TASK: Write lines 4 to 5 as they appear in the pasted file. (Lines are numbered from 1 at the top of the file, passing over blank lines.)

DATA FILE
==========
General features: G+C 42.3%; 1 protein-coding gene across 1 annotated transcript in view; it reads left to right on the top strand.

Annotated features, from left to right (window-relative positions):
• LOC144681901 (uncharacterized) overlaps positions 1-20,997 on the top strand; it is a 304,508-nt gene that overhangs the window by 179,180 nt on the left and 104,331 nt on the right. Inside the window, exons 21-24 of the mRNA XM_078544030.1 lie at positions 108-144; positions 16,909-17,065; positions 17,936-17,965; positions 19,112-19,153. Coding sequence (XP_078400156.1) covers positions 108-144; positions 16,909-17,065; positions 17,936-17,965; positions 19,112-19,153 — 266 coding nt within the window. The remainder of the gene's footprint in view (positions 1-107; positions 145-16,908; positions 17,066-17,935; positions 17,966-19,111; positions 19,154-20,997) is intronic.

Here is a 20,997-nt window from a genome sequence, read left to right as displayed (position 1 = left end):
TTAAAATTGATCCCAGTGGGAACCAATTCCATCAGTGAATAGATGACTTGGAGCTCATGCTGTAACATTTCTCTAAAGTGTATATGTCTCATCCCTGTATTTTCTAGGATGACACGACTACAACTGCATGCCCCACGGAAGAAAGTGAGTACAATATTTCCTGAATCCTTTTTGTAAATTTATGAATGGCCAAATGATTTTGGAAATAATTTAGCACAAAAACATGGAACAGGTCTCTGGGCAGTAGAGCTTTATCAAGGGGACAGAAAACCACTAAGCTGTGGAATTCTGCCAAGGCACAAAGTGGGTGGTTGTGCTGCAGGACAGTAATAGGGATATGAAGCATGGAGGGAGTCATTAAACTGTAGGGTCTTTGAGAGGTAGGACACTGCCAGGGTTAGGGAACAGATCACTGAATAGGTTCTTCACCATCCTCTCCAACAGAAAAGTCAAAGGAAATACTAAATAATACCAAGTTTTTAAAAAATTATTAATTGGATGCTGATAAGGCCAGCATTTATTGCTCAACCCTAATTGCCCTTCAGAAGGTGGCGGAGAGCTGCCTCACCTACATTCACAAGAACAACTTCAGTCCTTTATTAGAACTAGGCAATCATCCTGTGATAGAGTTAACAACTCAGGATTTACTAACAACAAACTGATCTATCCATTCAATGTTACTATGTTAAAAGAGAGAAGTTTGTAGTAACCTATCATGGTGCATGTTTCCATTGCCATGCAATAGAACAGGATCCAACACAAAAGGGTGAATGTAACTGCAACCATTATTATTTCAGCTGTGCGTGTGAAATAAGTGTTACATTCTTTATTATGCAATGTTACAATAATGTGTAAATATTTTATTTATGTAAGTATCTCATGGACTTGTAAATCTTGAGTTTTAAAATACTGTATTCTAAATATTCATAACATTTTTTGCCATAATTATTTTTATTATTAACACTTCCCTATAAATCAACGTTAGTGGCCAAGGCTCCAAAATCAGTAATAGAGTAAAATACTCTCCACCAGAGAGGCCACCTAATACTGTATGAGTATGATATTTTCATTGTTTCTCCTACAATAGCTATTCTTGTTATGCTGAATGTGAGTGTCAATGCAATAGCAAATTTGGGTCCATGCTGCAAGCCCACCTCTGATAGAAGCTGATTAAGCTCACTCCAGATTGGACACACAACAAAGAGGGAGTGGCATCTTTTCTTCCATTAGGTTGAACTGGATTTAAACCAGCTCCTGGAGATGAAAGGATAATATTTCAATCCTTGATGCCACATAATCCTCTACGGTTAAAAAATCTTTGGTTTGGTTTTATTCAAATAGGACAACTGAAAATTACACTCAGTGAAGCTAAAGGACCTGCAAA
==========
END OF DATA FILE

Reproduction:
Here is a 20,997-nt window from a genome sequence, read left to right as displayed (position 1 = left end):
TTAAAATTGATCCCAGTGGGAACCAATTCCATCAGTGAATAGATGACTTGGAGCTCATGCTGTAACATTTCTCTAAAGTGTATATGTCTCATCCCTGTATTTTCTAGGATGACACGACTACAACTGCATGCCCCACGGAAGAAAGTGAGTACAATATTTCCTGAATCCTTTTTGTAAATTTATGAATGGCCAAATGATTTTGGAAATAATTTAGCACAAAAACATGGAACAGGTCTCTGGGCAGTAGAGCTTTATCAAGGGGACAGAAAACCACTAAGCTGTGGAATTCTGCCAAGGCACAAAGTGGGTGGTTGTGCTGCAGGACAGTAATAGGGATATGAAGCATGGAGGGAGTCATTAAACTGTAGGGTCTTTGAGAGGTAGGACACTGCCAGGGTTAGGGAACAGATCACTGAATAGGTTCTTCACCATCCTCTCCAACAGAAAAGTCAAAGGAAATACTAAATAATACCAAGTTTTTAAAAAATTATTAATTGGATGCTGATAAGGCCAGCATTTATTGCTCAACCCTAATTGCCCTTCAGAAGGTGGCGGAGAGCTGCCTCACCTACATTCACAAGAACAACTTCAGTCCTTTATTAGAACTAGGCAATCATCCTGTGATAGAGTTAACAACTCAGGATTTACTAACAACAAACTGATCTATCCATTCAATGTTACTATGTTAAAAGAGAGAAGTTTGTAGTAACCTATCATGGTGCATGTTTCCATTGCCATGCAATAGAACAGGATCCAACACAAAAGGGTGAATGTAACTGCAACCATTATTATTTCAGCTGTGCGTGTGAAATAAGTGTTACATTCTTTATTATGCAATGTTACAATAATGTGTAAATATTTTATTTATGTAAGTATCTCATGGACTTGTAAATCTTGAGTTTTAAAATACTGTATTCTAAATATTCATAACATTTTTTGCCATAATTATTTTTATTATTAACACTTCCCTATAAATCAACGTTAGTGGCCAAGGCTCCAAAATCAGTAATAGAGTAAAATACTCTCCACCAGAGAGGCCACCTAATACTGTATGAGTATGATATTTTCATTGTTTCTCCTACAATAGCTATTCTTGTTATGCTGAATGTGAGTGTCAATGCAATAGCAAATTTGGGTCCATGCTGCAAGCCCACCTCTGATAGAAGCTGATTAAGCTCACTCCAGATTGGACACACAACAAAGAGGGAGTGGCATCTTTTCTTCCATTAGGTTGAACTGGATTTAAACCAGCTCCTGGAGATGAAAGGATAATATTTCAATCCTTGATGCCACATAATCCTCTACGGTTAAAAAATCTTTGGTTTGGTTTTATTCAAATAGGACAACTGAAAATTACACTCAGTGAAGCTAAAGGACCTGCAAA